Two Stanford School of Medicine students are among the 11 recipients of this year’s Albert Schweitzer Fellowship – San Francisco Bay Area Chapter. Founded in 2006, the fellowship supports health-focused graduate students in year-long projects working with vulnerable communities to address health disparities locally. Michael Fu and Karen Hong, both second-year med students, chose projects that align with their personal values of providing community service and working with youth. Fu’s project provides a seventh-grade class with weekly, thirty-minute mindfulness-based stress reduction sessions over 10 weeks. He described his work in an e-mail:
Our project has two goals. First, through our mindfulness-based stress reduction (MBSR) program, we hope to positively impact students’ abilities to perceive and cope with stress. Second, we hope to build a self-sustainable curriculum that can be implemented by the entire Ravenswood City School District as a behavioral intervention tool. … Each session is structured around one of four central themes (paying attention to the present moment, paying attention with kindness, paying attention with curiosity, and responding vs. reacting) and involves a combination of formal mindfulness practices and reflection.
Hong is working with Prevent Blindness Northern California and told me:
They are a community based non-profit that screen preschool children using a high-tech screening device called the Retinomax. It is quick and extremely effective in detecting possible vision problems. Vision problems in this age group are important to detect and treat, as more emphasis is placed on using these years to ensure school readiness for kindergarten. Vision problems can result in permanent vision loss, or children being mislabeled as inattentive or behavior problems. … [Our project] will be piloted primarily in low-income schools, with great attention given to connecting those who fail the screening with appropriate vision care for full exams and treatment, if indicated. This is an expansion of a current program currently using paid staff and will be the first time it will be implemented by volunteer screeners.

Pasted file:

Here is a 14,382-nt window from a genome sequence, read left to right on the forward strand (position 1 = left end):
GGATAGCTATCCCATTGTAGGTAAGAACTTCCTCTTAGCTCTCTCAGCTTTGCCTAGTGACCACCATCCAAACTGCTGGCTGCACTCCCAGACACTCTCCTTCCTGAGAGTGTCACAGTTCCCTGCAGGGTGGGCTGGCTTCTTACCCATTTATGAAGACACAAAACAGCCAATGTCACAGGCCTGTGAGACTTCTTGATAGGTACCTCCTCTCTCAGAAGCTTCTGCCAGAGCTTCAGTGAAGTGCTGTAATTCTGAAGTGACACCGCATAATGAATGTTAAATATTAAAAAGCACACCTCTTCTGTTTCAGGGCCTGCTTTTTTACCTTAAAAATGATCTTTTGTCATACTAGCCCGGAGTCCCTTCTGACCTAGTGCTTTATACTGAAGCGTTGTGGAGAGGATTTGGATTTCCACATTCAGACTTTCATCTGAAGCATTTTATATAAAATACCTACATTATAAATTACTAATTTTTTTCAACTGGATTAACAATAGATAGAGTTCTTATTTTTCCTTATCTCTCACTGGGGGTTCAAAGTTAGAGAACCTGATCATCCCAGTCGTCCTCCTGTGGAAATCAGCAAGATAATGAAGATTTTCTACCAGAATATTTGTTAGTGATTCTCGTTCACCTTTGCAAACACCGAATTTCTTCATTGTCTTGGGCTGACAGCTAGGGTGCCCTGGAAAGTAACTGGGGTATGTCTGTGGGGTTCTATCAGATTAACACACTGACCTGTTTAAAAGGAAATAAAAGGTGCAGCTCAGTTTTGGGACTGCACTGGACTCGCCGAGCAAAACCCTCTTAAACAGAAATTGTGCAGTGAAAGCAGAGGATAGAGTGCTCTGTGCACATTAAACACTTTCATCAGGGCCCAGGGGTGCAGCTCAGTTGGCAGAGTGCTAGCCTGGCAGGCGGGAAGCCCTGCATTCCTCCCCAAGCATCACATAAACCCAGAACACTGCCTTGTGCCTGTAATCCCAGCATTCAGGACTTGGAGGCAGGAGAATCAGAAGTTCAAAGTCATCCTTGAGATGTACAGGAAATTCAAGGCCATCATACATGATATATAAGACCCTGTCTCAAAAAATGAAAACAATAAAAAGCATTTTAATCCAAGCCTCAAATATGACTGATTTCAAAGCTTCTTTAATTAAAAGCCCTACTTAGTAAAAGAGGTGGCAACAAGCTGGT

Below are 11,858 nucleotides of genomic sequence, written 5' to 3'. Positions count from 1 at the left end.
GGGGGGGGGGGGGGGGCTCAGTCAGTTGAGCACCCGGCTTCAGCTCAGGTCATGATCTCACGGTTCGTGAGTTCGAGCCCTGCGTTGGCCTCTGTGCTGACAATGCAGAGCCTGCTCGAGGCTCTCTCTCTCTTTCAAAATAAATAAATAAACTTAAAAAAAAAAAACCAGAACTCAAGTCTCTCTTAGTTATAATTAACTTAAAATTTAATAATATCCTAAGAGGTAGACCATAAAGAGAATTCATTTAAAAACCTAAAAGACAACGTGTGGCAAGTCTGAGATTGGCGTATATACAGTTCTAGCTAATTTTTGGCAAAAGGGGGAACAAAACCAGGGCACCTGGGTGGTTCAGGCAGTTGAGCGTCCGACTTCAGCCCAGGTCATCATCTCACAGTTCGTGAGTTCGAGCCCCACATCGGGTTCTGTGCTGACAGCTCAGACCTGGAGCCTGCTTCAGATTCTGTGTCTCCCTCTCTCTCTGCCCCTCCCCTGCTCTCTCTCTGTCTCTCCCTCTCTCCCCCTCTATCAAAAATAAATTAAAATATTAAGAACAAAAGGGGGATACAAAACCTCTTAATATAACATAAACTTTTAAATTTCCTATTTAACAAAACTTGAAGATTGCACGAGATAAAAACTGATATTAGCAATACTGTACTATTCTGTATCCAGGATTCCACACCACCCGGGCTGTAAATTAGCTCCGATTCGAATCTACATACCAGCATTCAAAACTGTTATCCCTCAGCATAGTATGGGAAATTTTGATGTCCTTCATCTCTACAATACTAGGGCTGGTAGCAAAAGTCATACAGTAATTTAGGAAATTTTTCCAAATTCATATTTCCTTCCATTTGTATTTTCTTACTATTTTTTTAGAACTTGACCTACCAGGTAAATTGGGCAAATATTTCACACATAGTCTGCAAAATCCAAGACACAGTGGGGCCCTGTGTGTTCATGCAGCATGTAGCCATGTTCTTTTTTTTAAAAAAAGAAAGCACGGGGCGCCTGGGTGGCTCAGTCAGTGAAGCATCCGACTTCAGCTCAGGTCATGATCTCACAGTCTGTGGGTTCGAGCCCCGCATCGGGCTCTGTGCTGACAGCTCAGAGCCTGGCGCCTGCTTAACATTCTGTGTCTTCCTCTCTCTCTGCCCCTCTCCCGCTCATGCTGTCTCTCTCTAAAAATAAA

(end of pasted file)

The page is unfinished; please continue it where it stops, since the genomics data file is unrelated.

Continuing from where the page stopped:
Fu and Hong both said that service will continue to be part of their careers beyond the scope of their projects and their terms as medical students. Fu noted that a collaborative component of the Schweitzer Fellowship – previous fellows providing mentorship and consulting help to the current ones, and monthly meetings of the 2013 class – underscored the importance of team work in any service project.
Previously: Getting back to the basics: A student’s experience working with the Indian Health Service, Sowing the seeds of change: Medical students pen book on leadership, action and social innovation, What I did this summer: Stanford medical student works to improve pediatric surgical care in Tanzania and Stanford team provides healthcare in rural Guatemala